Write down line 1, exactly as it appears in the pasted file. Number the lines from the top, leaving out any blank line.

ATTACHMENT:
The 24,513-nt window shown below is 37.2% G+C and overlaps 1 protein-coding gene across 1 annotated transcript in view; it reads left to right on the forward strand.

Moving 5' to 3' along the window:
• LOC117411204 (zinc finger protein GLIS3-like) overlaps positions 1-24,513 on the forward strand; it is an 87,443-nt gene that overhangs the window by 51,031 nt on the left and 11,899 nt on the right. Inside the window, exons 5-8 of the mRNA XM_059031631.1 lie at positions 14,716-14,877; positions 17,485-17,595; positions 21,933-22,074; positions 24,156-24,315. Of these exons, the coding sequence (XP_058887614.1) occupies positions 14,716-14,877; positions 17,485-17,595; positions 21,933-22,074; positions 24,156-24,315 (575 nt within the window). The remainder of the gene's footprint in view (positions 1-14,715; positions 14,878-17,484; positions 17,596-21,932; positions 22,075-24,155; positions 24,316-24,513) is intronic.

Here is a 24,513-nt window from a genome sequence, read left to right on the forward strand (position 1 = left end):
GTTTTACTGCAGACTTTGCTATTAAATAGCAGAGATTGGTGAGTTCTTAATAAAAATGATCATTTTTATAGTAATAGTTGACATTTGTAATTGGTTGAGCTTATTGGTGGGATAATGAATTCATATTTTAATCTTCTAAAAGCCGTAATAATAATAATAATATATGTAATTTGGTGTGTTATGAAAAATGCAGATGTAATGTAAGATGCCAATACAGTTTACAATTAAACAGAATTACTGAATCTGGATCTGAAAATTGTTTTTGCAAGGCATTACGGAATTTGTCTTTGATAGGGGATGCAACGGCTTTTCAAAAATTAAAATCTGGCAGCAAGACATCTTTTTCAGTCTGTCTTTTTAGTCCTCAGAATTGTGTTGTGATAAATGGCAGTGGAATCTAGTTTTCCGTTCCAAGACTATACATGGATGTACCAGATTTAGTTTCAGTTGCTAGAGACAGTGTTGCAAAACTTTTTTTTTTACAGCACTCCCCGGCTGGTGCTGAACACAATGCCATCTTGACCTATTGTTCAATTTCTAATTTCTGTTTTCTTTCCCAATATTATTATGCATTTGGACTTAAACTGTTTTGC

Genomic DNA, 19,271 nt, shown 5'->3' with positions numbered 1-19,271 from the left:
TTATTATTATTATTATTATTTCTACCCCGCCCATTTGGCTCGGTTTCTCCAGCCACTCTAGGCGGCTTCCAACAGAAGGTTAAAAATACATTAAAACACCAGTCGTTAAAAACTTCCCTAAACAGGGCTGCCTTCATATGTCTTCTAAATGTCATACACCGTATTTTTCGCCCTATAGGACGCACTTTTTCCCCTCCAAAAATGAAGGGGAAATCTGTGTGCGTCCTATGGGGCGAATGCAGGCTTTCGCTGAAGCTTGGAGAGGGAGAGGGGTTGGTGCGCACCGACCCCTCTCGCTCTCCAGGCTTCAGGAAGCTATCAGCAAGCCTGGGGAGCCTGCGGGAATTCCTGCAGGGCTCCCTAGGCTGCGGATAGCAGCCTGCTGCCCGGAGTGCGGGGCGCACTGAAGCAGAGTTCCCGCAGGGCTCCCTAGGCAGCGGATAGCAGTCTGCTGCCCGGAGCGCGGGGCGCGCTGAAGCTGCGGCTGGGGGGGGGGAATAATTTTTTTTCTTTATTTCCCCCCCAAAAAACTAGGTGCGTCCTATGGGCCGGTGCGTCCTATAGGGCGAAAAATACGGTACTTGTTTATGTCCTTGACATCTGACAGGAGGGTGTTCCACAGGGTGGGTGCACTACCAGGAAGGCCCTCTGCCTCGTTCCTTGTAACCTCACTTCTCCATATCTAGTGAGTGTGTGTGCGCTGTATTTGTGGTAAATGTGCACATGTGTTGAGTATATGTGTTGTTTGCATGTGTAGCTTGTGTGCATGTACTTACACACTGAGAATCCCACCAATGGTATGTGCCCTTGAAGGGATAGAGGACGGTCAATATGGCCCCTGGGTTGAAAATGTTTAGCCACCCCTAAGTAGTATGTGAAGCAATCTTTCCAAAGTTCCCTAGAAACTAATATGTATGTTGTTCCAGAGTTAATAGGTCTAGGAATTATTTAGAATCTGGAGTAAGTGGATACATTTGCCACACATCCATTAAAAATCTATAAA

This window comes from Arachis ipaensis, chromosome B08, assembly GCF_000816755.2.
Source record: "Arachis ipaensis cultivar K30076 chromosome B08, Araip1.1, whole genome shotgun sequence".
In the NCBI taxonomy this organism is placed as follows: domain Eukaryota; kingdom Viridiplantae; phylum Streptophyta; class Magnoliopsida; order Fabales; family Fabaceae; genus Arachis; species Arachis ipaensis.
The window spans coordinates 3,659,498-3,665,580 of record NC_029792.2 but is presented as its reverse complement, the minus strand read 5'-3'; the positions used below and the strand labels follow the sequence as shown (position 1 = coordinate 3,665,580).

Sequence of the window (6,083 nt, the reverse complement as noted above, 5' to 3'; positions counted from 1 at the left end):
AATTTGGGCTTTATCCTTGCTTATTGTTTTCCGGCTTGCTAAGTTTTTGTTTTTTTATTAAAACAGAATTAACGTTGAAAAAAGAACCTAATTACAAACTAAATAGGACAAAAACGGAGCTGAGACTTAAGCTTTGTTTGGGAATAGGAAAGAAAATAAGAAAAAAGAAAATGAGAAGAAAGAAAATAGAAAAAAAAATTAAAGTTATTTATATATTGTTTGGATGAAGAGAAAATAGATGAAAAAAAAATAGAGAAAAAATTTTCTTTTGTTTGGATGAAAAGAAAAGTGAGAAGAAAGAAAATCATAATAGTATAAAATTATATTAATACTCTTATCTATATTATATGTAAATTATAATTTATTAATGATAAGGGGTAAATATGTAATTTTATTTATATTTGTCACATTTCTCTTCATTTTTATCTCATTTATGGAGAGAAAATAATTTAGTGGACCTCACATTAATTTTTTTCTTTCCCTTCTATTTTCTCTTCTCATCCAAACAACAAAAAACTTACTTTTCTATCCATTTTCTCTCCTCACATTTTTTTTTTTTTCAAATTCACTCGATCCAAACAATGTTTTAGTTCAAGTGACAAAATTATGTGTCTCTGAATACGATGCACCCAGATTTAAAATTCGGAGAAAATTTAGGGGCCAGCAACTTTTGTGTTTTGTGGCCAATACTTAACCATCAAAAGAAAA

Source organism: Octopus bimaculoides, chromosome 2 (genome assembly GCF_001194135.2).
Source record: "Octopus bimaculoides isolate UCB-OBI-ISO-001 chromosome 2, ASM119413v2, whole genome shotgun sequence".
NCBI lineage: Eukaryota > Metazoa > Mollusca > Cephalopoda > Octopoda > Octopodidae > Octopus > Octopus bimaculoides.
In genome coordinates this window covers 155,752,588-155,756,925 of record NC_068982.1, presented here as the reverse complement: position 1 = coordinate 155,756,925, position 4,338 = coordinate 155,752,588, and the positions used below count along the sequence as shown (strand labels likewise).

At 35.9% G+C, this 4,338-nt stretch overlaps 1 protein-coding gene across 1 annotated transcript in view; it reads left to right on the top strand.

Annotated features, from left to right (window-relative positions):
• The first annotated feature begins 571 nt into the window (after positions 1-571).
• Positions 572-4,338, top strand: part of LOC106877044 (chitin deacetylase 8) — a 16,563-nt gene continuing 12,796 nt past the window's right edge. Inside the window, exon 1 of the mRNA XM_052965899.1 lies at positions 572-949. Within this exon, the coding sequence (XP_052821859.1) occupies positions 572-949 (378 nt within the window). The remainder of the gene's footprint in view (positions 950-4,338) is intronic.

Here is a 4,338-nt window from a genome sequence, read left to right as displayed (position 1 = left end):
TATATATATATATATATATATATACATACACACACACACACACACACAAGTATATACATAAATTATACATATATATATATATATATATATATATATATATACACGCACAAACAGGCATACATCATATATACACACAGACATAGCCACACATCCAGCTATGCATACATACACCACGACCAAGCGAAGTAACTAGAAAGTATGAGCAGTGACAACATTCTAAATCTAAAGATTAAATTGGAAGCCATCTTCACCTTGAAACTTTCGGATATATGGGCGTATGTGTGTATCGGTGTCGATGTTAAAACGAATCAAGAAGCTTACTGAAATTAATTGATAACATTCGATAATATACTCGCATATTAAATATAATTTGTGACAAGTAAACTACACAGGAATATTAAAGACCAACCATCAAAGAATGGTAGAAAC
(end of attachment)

The 24,513-nt window shown below is 37.2% G+C and overlaps 1 protein-coding gene across 1 annotated transcript in view; it reads left to right on the forward strand.